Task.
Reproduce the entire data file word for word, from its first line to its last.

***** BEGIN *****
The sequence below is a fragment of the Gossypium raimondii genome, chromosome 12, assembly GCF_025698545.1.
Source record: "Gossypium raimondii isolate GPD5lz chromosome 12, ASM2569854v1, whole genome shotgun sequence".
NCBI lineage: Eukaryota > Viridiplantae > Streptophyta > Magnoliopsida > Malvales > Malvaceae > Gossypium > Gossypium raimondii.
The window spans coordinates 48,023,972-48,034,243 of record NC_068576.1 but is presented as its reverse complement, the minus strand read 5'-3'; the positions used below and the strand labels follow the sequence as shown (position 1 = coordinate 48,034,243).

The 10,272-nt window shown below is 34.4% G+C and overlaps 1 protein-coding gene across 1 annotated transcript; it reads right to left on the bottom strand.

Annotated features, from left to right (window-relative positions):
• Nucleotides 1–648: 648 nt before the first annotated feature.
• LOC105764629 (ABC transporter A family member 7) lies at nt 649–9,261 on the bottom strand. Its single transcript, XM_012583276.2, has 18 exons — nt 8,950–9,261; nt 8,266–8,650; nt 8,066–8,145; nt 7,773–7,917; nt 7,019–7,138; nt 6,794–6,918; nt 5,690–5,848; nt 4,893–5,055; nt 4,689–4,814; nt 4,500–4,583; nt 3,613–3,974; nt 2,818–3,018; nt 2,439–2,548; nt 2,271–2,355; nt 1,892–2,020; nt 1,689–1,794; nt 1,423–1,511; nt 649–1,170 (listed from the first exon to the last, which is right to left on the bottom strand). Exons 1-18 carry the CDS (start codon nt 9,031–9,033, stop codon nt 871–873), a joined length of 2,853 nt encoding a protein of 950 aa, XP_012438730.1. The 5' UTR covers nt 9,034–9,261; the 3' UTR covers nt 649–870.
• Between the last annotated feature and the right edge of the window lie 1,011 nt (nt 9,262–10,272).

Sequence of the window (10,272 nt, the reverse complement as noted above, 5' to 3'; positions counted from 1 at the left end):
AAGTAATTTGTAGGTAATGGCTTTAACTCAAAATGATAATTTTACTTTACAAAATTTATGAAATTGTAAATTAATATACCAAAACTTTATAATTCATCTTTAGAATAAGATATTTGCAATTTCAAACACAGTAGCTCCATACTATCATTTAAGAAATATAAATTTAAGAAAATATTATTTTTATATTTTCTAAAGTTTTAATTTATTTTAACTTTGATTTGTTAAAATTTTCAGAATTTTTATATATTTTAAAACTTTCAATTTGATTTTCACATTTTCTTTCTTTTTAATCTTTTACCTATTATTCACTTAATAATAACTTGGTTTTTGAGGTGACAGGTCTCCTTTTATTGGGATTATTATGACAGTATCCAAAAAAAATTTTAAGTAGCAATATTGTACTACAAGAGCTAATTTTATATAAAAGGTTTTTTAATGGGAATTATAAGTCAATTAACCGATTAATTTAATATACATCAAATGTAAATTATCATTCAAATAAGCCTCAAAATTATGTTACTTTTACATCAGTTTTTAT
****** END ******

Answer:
The sequence below is a fragment of the Gossypium raimondii genome, chromosome 12, assembly GCF_025698545.1.
Source record: "Gossypium raimondii isolate GPD5lz chromosome 12, ASM2569854v1, whole genome shotgun sequence".
NCBI lineage: Eukaryota > Viridiplantae > Streptophyta > Magnoliopsida > Malvales > Malvaceae > Gossypium > Gossypium raimondii.
The window spans coordinates 48,023,972-48,034,243 of record NC_068576.1 but is presented as its reverse complement, the minus strand read 5'-3'; the positions used below and the strand labels follow the sequence as shown (position 1 = coordinate 48,034,243).

The 10,272-nt window shown below is 34.4% G+C and overlaps 1 protein-coding gene across 1 annotated transcript; it reads right to left on the bottom strand.

Annotated features, from left to right (window-relative positions):
• Nucleotides 1–648: 648 nt before the first annotated feature.
• LOC105764629 (ABC transporter A family member 7) lies at nt 649–9,261 on the bottom strand. Its single transcript, XM_012583276.2, has 18 exons — nt 8,950–9,261; nt 8,266–8,650; nt 8,066–8,145; nt 7,773–7,917; nt 7,019–7,138; nt 6,794–6,918; nt 5,690–5,848; nt 4,893–5,055; nt 4,689–4,814; nt 4,500–4,583; nt 3,613–3,974; nt 2,818–3,018; nt 2,439–2,548; nt 2,271–2,355; nt 1,892–2,020; nt 1,689–1,794; nt 1,423–1,511; nt 649–1,170 (listed from the first exon to the last, which is right to left on the bottom strand). Exons 1-18 carry the CDS (start codon nt 9,031–9,033, stop codon nt 871–873), a joined length of 2,853 nt encoding a protein of 950 aa, XP_012438730.1. The 5' UTR covers nt 9,034–9,261; the 3' UTR covers nt 649–870.
• Between the last annotated feature and the right edge of the window lie 1,011 nt (nt 9,262–10,272).

Sequence of the window (10,272 nt, the reverse complement as noted above, 5' to 3'; positions counted from 1 at the left end):
AAGTAATTTGTAGGTAATGGCTTTAACTCAAAATGATAATTTTACTTTACAAAATTTATGAAATTGTAAATTAATATACCAAAACTTTATAATTCATCTTTAGAATAAGATATTTGCAATTTCAAACACAGTAGCTCCATACTATCATTTAAGAAATATAAATTTAAGAAAATATTATTTTTATATTTTCTAAAGTTTTAATTTATTTTAACTTTGATTTGTTAAAATTTTCAGAATTTTTATATATTTTAAAACTTTCAATTTGATTTTCACATTTTCTTTCTTTTTAATCTTTTACCTATTATTCACTTAATAATAACTTGGTTTTTGAGGTGACAGGTCTCCTTTTATTGGGATTATTATGACAGTATCCAAAAAAAATTTTAAGTAGCAATATTGTACTACAAGAGCTAATTTTATATAAAAGGTTTTTTAATGGGAATTATAAGTCAATTAACCGATTAATTTAATATACATCAAATGTAAATTATCATTCAAATAAGCCTCAAAATTATGTTACTTTTACATCAGTTTTTAT